Canine conservationists help scientists around the world

Dogs can learn a lot more tricks than sit and fetch. Around the world, dogs have been trained to help conservationists by sniffing out everything from scat to invasive plants.

Using dogs' powerful noses is becoming an increasingly common practice reports Lisa Landers for QUEST.

One of the most prominent groups in this field is Working Dogs for Conservation (WDC), an organization that trains dogs rescued from shelters. The organization has contributed to projects in 18 different states and 11 different countries. For example, WDC has trained dogs to sniff out snares set by poachers in Zambia and to identify beetle-infested trees in the forests of Minnesota.

Bomb-sniffing dogs are common fixtures on many police forces, but the U.S. Fish and Wildlife Service has trained dogs to catch ivory smugglers. The dogs work in airports and shipping centers to find illegal rhino and ivory inside boxes and other luggage.

But one of the most common ways that dogs can help conservationists is by finding scat. Tracking poop may not seem glamorous, but it's less stressful for the animals than GPS tracking and the scat can yield a range of information. Chemical analysis can show what the animals have been eating, if they're sick or even if they've been exposed to toxins.

At the University of Washington, the Conservation Canine program has been used to track a number of threatened species, including spotted owls, bears, wolves, caribou and giant armadillos. Their dogs have traveled as far as Cambodia, where the canine helpers tracked endangered tigers.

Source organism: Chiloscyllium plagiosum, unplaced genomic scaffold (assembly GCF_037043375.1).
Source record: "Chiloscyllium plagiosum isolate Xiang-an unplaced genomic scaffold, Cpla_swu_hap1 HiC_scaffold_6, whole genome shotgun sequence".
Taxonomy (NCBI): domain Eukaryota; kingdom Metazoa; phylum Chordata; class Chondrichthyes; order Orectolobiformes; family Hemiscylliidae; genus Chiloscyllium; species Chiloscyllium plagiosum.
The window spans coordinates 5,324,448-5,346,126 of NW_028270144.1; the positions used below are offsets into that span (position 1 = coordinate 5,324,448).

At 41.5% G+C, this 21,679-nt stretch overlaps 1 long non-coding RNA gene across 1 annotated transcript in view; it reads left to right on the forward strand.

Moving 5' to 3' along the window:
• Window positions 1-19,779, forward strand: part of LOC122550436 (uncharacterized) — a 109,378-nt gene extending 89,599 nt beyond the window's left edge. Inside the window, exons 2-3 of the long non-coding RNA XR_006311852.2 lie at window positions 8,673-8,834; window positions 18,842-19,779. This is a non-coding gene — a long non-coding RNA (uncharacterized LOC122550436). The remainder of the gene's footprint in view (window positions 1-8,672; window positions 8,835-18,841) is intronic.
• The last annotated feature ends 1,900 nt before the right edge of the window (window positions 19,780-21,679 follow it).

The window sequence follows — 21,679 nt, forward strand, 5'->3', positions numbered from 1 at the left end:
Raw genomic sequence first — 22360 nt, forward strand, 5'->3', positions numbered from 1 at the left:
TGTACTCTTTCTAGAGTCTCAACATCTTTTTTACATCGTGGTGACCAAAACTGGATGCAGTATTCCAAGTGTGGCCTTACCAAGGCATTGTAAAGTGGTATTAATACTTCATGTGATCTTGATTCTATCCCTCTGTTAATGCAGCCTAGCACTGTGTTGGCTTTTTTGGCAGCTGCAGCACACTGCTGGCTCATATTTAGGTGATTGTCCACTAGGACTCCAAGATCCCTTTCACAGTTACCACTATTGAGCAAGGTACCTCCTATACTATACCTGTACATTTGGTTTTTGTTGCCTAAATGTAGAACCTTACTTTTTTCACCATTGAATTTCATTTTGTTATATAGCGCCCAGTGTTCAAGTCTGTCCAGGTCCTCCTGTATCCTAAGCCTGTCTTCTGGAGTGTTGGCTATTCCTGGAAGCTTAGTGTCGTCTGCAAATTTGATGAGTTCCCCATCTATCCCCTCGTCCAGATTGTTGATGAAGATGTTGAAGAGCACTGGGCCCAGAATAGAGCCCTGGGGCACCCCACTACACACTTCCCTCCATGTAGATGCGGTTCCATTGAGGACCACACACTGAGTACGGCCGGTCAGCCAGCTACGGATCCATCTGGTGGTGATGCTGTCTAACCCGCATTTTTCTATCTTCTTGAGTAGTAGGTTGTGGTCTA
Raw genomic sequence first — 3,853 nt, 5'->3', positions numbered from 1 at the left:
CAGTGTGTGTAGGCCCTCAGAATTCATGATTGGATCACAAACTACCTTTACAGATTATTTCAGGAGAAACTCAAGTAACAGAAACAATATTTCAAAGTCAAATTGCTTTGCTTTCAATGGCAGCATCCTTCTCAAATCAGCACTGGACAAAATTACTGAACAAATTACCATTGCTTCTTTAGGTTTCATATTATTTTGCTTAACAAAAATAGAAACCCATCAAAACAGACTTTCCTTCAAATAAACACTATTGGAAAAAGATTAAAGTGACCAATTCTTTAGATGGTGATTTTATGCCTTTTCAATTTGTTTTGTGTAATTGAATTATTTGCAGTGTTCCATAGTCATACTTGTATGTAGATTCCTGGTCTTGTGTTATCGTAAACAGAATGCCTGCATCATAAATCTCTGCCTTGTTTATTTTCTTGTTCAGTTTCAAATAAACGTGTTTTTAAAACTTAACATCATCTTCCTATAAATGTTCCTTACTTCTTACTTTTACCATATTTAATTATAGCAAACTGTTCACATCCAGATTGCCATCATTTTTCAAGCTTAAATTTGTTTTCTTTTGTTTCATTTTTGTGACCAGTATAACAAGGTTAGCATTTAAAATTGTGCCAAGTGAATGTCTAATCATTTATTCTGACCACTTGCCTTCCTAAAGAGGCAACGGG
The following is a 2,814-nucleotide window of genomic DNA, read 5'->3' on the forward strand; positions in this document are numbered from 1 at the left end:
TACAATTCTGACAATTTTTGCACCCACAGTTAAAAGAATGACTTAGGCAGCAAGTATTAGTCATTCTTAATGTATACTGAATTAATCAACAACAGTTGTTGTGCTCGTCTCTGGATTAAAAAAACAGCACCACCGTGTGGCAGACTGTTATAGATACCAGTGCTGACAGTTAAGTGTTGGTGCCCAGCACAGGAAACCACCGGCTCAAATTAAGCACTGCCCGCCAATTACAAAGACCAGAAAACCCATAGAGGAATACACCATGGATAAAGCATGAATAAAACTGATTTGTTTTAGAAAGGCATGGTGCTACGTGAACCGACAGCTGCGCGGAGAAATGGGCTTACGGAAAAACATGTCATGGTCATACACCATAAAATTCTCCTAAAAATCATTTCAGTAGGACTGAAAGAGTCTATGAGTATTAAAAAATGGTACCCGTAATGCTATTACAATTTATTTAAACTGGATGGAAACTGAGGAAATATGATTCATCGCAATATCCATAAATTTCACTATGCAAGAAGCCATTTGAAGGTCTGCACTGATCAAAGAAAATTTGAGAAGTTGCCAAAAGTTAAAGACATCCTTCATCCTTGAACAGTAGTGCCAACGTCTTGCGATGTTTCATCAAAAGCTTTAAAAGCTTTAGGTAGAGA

© UW Center for Conservation Biology

Research dogs are even being used to help study marine animals. The University of Washington has been using dogs to smell out killer whale droppings from research boats in Puget Sound. Without the help of dogs, researchers would have to trail the whales with boats, an activity that can be stressful for the pursued animal.

These programs are also beneficial for the dogs themselves. Both University of Washington and Working Dogs for Conservation train dogs that come from animal shelters. WDC biologist Pete Coppolillo tells QUEST that they look for dogs that are very high-energy, a quality that most families may not want in a pet. “Frankly, it’s the crazy ones,” Coppolillo said. “The high-energy ones who will look at you with the Frisbee and say ‘come on, let’s go’ again and again.”

Tags: Animals | Biodiversity | Dogs

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